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Villegas v. Metropolitan Government of Nashville
United States Court of Appeals for the Sixth Circuit
709 F.3d 563 (2013)
Juana Villegas (plaintiff) was nine months pregnant when she was brought to jail by police officers working in the Metropolitan Government of Nashville (defendant). While Villegas was at the jail, officers discovered that she did not have lawful immigration status, and a detainer was placed on her. Because of Villegas’s detainer status, she was automatically deemed a medium-security inmate. After Villegas spent two days in jail, she began to go into labor. Two officers put Villegas on a stretcher, restrained her extremities with shackles, and transported her to the nearby hospital. Villegas was admitted to the hospital and remained in shackles. When it was time for the shift change, a new officer reported to the hospital and was informed of Villegas’s medium-security status. The officer removed all but one of the restraints. At some point during the shift, the officer overheard the doctor discussing a no-restraint order, and a nurse told the officer that Villegas should not be restrained during labor. The doctor put a no-restraint order in Villegas’s file but did not inform the officer. At 11:00 p.m., another shift change took place. The new officer was told by the released officer to prepare for a no-restraint order. The third officer then removed all restraints. Two hours later, Villegas gave birth. Villegas remained unrestrained until 7:00 am, at which time an officer restrained her ankle. Villegas filed suit under 42 U.S.C. § 1983, alleging that her right to be free from cruel and unusual punishment under the Eighth Amendment to the United States Constitution had been violated because the officers showed deliberate indifference to her needs. The district court granted summary judgment to Villegas. The government appealed.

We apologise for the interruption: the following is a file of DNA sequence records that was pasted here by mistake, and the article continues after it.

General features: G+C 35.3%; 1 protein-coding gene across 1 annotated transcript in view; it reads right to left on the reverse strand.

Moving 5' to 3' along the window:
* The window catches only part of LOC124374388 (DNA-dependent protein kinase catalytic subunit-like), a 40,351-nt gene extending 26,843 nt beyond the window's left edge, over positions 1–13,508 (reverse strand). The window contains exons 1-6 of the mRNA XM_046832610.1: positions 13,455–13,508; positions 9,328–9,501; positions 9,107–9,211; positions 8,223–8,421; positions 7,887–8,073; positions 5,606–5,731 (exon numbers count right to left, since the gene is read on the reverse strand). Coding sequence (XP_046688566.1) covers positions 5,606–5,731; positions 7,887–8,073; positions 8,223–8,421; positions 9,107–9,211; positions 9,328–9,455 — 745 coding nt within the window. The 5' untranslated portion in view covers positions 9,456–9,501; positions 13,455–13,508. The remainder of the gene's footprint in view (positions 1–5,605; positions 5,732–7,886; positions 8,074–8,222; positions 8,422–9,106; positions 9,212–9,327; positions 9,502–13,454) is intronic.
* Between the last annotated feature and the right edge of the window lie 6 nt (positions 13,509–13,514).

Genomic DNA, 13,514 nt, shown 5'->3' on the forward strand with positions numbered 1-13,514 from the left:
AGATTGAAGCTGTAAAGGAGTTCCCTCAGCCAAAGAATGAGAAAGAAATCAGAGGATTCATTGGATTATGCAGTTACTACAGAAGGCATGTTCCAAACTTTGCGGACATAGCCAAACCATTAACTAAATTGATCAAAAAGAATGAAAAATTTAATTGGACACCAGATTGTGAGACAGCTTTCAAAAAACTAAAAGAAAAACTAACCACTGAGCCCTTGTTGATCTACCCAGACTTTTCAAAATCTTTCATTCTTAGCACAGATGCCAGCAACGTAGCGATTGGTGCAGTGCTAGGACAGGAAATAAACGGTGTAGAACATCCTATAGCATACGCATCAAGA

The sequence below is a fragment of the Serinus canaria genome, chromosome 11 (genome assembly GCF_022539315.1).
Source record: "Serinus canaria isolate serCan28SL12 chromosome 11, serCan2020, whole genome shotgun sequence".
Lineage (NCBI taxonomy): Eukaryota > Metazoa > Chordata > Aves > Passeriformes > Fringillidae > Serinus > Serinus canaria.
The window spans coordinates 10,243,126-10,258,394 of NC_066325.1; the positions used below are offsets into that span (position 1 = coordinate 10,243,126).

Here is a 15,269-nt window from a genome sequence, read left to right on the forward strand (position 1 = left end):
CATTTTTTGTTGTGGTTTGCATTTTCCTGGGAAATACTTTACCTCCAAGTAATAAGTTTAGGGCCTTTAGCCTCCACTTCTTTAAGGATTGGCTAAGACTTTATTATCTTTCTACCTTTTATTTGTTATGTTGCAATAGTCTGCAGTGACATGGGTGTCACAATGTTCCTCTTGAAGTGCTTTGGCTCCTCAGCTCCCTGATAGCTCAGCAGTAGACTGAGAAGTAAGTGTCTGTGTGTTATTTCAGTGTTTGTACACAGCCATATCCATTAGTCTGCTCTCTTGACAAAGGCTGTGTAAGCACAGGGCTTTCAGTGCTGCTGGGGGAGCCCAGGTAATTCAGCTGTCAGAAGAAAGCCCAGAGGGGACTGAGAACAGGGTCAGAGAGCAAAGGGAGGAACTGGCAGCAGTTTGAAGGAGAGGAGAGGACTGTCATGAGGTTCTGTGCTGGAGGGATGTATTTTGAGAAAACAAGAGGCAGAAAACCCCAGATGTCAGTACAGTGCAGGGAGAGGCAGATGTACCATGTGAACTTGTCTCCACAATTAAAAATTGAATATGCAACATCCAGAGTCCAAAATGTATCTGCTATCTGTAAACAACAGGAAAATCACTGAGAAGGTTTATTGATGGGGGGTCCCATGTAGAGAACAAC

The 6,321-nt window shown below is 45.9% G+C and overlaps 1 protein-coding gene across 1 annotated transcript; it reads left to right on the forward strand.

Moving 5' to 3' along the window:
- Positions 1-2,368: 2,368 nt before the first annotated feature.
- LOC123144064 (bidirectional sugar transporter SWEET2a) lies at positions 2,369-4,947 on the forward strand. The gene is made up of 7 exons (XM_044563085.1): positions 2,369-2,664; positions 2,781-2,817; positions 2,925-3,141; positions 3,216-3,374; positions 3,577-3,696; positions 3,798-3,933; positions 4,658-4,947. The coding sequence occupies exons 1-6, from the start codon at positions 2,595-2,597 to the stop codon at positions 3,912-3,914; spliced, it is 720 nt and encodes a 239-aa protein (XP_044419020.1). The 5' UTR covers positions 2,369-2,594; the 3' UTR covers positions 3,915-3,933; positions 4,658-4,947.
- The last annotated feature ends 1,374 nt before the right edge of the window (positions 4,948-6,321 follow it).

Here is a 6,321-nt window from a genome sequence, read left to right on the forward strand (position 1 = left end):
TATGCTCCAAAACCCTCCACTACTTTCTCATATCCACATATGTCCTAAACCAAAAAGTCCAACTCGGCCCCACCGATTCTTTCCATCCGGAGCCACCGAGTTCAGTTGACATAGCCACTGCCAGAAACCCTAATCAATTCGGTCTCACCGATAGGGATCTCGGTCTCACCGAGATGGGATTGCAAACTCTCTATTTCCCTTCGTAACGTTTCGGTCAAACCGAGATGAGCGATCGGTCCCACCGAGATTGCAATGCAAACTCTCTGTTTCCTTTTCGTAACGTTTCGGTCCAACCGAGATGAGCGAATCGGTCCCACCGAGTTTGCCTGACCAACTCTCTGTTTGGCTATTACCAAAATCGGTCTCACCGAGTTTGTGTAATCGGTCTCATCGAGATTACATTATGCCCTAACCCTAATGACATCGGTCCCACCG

Rule of Law
Holding and Reasoning (Clay, J.)
Dissent (White, J.)
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